Last weekend I got to tour the Adidas facility outside Philadelphia where some of their smart textile garments are developed. Here are pictures of some of the things I was permitted to photograph! Above is a conductive fabric patch in a soccer training shirt that detects the wearer’s heart rate.
All of Adidas’ electronics modules snap into their garments, proving that a snap link between textiles and ‘tronix isn’t just for DIYers! This is the new bluetooth low energy (BTLE) reporting module.
They test garments for durability in training/sweating, laundering, etc. with some very regular workout and laundry equipment and some very special machines (not pictured).
This is the Mojo 3D printer by Stratasys– just like inkjet printers, an excessive amount of plastic waste comes with every new roll of plastic, including the attached extruder head (seriously?!).
Adidas’ new smart watch has a fancy heart rate sensor at the back– it uses the same idea as the Pulse Sensor, shining light through your skin to detect your pulsating blood flow.
The watch tracks your heart rate, has GPS for tracking speed, pairs with bluetooth headphones, and is marketed for runners. It’s running a full Android build, however, and I think open sourcing the software would enable folks to do a lot more with it! It is comfortable and attractive even on my tiny lady wrists.
The special suit illuminates and reproduces animations in high definition at hyper speed frame-rate. Through a series of illuminated White Magic panels featuring 16000 bright white pixels, gently embroidered onto the fabric, the suit lights up to reflect the feelings and emotions of the pilot in realtime during his driving experience.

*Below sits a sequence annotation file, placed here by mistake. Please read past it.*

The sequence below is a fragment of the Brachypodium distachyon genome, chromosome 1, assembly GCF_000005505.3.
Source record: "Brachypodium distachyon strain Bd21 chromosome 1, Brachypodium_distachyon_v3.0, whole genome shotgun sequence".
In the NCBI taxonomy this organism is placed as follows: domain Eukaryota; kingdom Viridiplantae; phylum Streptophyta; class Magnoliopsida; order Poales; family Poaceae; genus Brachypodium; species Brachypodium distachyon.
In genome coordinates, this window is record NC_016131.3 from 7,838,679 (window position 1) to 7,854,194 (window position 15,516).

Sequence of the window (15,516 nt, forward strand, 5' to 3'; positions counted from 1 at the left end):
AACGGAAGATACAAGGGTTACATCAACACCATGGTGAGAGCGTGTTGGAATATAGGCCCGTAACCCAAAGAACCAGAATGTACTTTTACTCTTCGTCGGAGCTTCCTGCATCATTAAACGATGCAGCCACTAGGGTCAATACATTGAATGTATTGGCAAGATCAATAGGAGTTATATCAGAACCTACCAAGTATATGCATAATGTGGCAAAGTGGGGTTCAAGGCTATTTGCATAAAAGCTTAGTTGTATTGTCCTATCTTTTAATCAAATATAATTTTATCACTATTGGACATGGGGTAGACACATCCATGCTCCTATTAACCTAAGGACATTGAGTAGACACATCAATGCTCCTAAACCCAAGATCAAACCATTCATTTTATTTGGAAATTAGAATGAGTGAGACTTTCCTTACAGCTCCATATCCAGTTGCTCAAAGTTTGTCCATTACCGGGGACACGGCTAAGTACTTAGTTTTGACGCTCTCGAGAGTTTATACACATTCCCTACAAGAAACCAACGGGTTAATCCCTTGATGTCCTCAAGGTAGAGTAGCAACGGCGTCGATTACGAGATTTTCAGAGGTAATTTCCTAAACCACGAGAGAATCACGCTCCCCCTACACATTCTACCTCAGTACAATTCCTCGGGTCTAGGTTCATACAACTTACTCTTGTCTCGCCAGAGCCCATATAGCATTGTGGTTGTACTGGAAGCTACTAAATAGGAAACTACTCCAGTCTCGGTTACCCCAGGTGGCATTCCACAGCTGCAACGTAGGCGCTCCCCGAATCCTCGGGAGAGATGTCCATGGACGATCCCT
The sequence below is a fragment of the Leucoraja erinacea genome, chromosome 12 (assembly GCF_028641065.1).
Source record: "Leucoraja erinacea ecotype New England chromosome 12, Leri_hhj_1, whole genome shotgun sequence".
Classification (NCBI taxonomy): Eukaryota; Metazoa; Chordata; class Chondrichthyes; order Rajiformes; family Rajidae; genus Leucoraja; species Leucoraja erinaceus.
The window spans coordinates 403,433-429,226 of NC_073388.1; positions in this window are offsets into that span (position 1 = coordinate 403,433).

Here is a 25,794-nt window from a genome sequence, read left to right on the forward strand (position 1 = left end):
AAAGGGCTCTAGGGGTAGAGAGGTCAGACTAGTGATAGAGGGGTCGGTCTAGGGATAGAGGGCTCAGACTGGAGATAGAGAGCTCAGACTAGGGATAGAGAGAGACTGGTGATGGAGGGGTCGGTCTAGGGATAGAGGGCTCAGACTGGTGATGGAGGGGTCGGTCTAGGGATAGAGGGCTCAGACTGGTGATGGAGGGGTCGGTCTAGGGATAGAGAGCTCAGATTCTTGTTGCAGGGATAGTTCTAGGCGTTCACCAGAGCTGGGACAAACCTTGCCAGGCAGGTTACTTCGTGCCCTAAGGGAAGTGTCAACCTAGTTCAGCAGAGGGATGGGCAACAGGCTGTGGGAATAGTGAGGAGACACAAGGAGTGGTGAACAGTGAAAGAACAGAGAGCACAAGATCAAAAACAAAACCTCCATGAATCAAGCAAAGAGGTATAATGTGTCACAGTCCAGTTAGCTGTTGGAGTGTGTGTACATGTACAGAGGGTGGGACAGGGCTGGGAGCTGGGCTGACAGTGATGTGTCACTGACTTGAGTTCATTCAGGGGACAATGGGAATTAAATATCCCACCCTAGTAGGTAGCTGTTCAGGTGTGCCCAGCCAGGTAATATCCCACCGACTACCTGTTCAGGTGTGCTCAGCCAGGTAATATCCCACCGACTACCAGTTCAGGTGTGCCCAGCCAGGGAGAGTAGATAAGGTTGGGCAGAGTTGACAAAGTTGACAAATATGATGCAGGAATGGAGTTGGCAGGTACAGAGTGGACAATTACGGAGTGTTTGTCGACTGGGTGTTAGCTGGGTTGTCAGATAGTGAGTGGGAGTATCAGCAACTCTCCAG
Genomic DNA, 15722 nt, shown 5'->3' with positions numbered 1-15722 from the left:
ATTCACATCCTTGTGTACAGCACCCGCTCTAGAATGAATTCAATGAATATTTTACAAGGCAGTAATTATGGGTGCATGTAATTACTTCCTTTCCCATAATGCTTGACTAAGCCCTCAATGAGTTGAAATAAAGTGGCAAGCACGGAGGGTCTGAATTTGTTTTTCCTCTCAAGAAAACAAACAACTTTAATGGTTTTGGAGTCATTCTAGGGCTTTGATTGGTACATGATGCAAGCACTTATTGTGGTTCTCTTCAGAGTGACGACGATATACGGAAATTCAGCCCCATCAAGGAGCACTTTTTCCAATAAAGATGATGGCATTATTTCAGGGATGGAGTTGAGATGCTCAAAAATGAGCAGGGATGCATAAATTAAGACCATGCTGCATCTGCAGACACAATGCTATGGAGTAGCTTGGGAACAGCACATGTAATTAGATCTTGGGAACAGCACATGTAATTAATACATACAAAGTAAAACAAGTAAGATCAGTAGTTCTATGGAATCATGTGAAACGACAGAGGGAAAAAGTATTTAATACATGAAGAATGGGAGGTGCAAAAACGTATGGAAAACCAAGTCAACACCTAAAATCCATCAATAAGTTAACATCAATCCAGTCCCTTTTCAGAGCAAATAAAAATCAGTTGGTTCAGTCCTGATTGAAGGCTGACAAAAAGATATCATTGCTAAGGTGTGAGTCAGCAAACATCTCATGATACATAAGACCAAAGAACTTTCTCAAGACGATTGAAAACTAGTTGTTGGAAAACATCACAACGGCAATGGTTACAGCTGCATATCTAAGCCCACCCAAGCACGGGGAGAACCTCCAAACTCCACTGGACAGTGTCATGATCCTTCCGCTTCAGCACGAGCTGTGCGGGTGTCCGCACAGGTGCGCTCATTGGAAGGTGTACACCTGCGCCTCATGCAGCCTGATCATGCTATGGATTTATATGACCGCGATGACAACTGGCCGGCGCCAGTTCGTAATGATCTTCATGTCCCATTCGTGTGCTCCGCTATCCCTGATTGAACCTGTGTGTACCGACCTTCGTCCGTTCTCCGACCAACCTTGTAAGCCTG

I find it interesting to see how inexpensive electronics are constructed. My daughter got this Motion Activated Wrist Light at a school event. All of the kids were wearing them so that every time they clapped in rhythm the entire arena was flashing with a pulse of light. She no longer wanted it so I thought it would be interesting to see what made this simple thing work.
With 24 days left on its Kickstarter, AUUG Motion Synth enables one to “Transform your iPhone or iPod touch into an intuitive and expressive motion-controlled musical instrument” via createdigitalmusic.com:
Transforms your iPhone or iPod touch into a new kind of musical instrument.
Lets you play notes and alter their sound through motion.
Can expressively control a vast array of sounds on your iPhone or iPod touch by ‘playing’ other audio apps.
Allows you to intuitively shape vocal harmonies and effects in real time by controlling harmonizer hardware devices or effect apps.
Can wirelessly control software on a laptop or desktop computer.
Can control non-wireless music hardware via MIDI cable.
Will allow you to design your own forms of motion-based sound control, and share them with others.
Is compatible with iPhone (4S and up) and iPod touch (5th generation and up).